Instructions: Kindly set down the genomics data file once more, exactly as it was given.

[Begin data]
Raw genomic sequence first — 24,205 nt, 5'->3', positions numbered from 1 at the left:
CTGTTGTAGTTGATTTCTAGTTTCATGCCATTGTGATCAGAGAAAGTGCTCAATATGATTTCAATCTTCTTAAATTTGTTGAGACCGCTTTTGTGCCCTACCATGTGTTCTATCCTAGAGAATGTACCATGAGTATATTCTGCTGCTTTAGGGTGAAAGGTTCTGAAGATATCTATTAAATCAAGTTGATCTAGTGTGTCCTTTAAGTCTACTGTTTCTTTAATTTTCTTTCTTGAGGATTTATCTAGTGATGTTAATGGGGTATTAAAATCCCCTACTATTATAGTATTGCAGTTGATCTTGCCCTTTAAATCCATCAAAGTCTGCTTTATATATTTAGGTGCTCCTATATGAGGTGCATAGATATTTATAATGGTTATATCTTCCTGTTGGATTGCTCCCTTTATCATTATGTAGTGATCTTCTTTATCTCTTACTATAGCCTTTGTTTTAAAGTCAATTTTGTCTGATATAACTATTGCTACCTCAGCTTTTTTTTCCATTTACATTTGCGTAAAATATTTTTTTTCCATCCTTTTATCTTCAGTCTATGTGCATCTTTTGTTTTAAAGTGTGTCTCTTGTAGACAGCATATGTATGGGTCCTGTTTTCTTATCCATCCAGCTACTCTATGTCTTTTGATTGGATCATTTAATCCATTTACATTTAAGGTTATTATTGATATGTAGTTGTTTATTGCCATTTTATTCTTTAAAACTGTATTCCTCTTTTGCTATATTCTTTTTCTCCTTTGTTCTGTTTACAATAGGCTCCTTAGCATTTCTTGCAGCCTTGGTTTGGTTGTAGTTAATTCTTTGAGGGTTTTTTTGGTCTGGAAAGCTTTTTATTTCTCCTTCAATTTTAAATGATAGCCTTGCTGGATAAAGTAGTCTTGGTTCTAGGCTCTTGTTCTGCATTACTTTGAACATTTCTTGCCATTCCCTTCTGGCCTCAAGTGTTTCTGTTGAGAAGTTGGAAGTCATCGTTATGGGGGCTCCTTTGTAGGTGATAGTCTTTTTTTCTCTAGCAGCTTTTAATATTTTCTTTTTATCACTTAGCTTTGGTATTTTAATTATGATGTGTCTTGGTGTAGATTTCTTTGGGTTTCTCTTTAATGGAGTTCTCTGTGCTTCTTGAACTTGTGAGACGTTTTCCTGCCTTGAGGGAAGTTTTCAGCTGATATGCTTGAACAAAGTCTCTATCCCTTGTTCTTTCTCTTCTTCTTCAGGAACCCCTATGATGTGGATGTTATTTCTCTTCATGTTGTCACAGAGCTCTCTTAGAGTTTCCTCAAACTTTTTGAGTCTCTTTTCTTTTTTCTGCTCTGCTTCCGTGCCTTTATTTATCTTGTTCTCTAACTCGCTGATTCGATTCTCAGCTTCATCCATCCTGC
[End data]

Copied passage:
Raw genomic sequence first — 24,205 nt, 5'->3', positions numbered from 1 at the left:
CTGTTGTAGTTGATTTCTAGTTTCATGCCATTGTGATCAGAGAAAGTGCTCAATATGATTTCAATCTTCTTAAATTTGTTGAGACCGCTTTTGTGCCCTACCATGTGTTCTATCCTAGAGAATGTACCATGAGTATATTCTGCTGCTTTAGGGTGAAAGGTTCTGAAGATATCTATTAAATCAAGTTGATCTAGTGTGTCCTTTAAGTCTACTGTTTCTTTAATTTTCTTTCTTGAGGATTTATCTAGTGATGTTAATGGGGTATTAAAATCCCCTACTATTATAGTATTGCAGTTGATCTTGCCCTTTAAATCCATCAAAGTCTGCTTTATATATTTAGGTGCTCCTATATGAGGTGCATAGATATTTATAATGGTTATATCTTCCTGTTGGATTGCTCCCTTTATCATTATGTAGTGATCTTCTTTATCTCTTACTATAGCCTTTGTTTTAAAGTCAATTTTGTCTGATATAACTATTGCTACCTCAGCTTTTTTTTCCATTTACATTTGCGTAAAATATTTTTTTTCCATCCTTTTATCTTCAGTCTATGTGCATCTTTTGTTTTAAAGTGTGTCTCTTGTAGACAGCATATGTATGGGTCCTGTTTTCTTATCCATCCAGCTACTCTATGTCTTTTGATTGGATCATTTAATCCATTTACATTTAAGGTTATTATTGATATGTAGTTGTTTATTGCCATTTTATTCTTTAAAACTGTATTCCTCTTTTGCTATATTCTTTTTCTCCTTTGTTCTGTTTACAATAGGCTCCTTAGCATTTCTTGCAGCCTTGGTTTGGTTGTAGTTAATTCTTTGAGGGTTTTTTTGGTCTGGAAAGCTTTTTATTTCTCCTTCAATTTTAAATGATAGCCTTGCTGGATAAAGTAGTCTTGGTTCTAGGCTCTTGTTCTGCATTACTTTGAACATTTCTTGCCATTCCCTTCTGGCCTCAAGTGTTTCTGTTGAGAAGTTGGAAGTCATCGTTATGGGGGCTCCTTTGTAGGTGATAGTCTTTTTTTCTCTAGCAGCTTTTAATATTTTCTTTTTATCACTTAGCTTTGGTATTTTAATTATGATGTGTCTTGGTGTAGATTTCTTTGGGTTTCTCTTTAATGGAGTTCTCTGTGCTTCTTGAACTTGTGAGACGTTTTCCTGCCTTGAGGGAAGTTTTCAGCTGATATGCTTGAACAAAGTCTCTATCCCTTGTTCTTTCTCTTCTTCTTCAGGAACCCCTATGATGTGGATGTTATTTCTCTTCATGTTGTCACAGAGCTCTCTTAGAGTTTCCTCAAACTTTTTGAGTCTCTTTTCTTTTTTCTGCTCTGCTTCCGTGCCTTTATTTATCTTGTTCTCTAACTCGCTGATTCGATTCTCAGCTTCATCCATCCTGC